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Learn to program in the robotic garden
This robotic garden has got more than 100 origami robots. Some of them crawl and swim, whilst others blossom like flowers. It’s not just here to look pretty, though, it’s in fact a tool designed to get more children interested in programming.
It can be controlled via any Bluetooth enabled device, with a ‘control by click’ and ‘control by code’ function, depending on the level of challenge required. The latter is more rewarding, as it allows more control and for sequences to be executed in real time.
In total, there are 100 different robots in the garden including eight varieties of origami flowers, robot sheep and robot ducks.
Lindsey Sanneman, lead author of the paper describing the project, said, “Students can see their commands running in a physical environment, which tangibly links their coding efforts to the real world. It’s meant to be a launchpad for schools to demonstrate basic concepts about algorithms and programming.”
The creators hope that the garden will be incorporated in local school curriculums to teach coding, with robots that can be printed easily in the institutions themselves. “Many elements of the garden can be made very quickly, including the pouch motors and the LED flowers,” explains Joseph Delpiero, one of the projects creators. “We’re hoping that rapid fabrication techniques will continue to improve to the point that something like this could be easily built in a standard classroom.”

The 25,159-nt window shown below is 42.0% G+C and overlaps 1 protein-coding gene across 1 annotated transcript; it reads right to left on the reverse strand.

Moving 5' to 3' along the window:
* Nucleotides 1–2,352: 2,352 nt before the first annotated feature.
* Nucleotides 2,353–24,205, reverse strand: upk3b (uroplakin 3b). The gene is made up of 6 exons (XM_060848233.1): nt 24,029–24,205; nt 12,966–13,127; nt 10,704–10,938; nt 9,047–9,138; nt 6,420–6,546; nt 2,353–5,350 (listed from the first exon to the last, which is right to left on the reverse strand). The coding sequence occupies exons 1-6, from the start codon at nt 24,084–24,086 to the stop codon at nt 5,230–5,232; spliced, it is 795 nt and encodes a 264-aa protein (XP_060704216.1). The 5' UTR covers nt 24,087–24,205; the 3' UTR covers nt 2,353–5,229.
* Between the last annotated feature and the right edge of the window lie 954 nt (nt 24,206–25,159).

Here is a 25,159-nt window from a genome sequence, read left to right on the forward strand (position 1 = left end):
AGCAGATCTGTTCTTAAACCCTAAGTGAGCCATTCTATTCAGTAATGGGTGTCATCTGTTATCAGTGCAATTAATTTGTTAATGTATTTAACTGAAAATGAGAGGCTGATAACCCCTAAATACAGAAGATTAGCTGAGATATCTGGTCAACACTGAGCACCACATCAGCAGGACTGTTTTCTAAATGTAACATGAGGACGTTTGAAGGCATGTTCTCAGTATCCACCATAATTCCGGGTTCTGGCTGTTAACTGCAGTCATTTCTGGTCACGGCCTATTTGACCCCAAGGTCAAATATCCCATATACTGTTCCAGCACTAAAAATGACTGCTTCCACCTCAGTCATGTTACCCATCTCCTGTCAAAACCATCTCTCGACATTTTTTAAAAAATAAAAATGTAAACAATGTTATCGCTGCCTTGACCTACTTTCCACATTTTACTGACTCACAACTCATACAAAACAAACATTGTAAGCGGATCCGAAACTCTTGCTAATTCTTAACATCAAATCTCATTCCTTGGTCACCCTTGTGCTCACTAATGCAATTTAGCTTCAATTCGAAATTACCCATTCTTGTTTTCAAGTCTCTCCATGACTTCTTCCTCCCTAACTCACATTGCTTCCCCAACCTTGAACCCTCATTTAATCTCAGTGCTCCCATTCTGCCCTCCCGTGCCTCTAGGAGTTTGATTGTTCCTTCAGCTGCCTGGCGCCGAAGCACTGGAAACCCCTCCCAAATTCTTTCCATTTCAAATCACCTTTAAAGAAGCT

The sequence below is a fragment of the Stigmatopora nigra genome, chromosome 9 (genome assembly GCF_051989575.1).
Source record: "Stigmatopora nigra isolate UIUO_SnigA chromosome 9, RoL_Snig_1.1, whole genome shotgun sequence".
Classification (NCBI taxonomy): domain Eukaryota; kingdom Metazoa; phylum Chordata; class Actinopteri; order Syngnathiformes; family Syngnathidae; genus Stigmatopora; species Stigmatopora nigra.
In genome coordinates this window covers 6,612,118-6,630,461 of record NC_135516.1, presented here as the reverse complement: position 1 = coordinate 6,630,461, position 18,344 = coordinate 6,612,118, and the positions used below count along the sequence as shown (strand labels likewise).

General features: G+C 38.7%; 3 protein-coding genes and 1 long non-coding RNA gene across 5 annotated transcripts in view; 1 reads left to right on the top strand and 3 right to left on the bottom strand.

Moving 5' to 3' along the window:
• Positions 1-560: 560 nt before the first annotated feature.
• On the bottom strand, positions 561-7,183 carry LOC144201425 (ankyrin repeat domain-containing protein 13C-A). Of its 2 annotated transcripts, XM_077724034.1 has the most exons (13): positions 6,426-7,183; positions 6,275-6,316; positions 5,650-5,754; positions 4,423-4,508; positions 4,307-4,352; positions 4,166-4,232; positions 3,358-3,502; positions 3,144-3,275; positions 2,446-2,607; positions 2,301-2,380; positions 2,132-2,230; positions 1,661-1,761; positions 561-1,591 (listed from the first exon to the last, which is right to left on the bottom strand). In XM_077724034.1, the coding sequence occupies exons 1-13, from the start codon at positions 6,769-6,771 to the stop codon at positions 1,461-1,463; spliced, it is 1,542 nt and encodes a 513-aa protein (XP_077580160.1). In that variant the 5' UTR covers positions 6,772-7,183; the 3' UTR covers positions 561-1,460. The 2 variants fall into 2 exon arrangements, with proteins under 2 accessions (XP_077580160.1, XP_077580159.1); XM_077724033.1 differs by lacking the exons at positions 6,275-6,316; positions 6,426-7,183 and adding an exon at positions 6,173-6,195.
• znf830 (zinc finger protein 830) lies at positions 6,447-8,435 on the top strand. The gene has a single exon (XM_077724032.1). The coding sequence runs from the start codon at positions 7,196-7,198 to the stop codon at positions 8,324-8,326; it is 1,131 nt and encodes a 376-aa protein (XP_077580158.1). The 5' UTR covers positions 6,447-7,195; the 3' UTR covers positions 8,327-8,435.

Currently, however, only one person can control the garden at a time – something the creators intend to work on soon, along with other more blue-sky ideas, like adding microphones with music that would sync to the ‘creatures’ movements.
You can see the robotic garden in action in the video below – and hopefully in the school curriculum in years to come.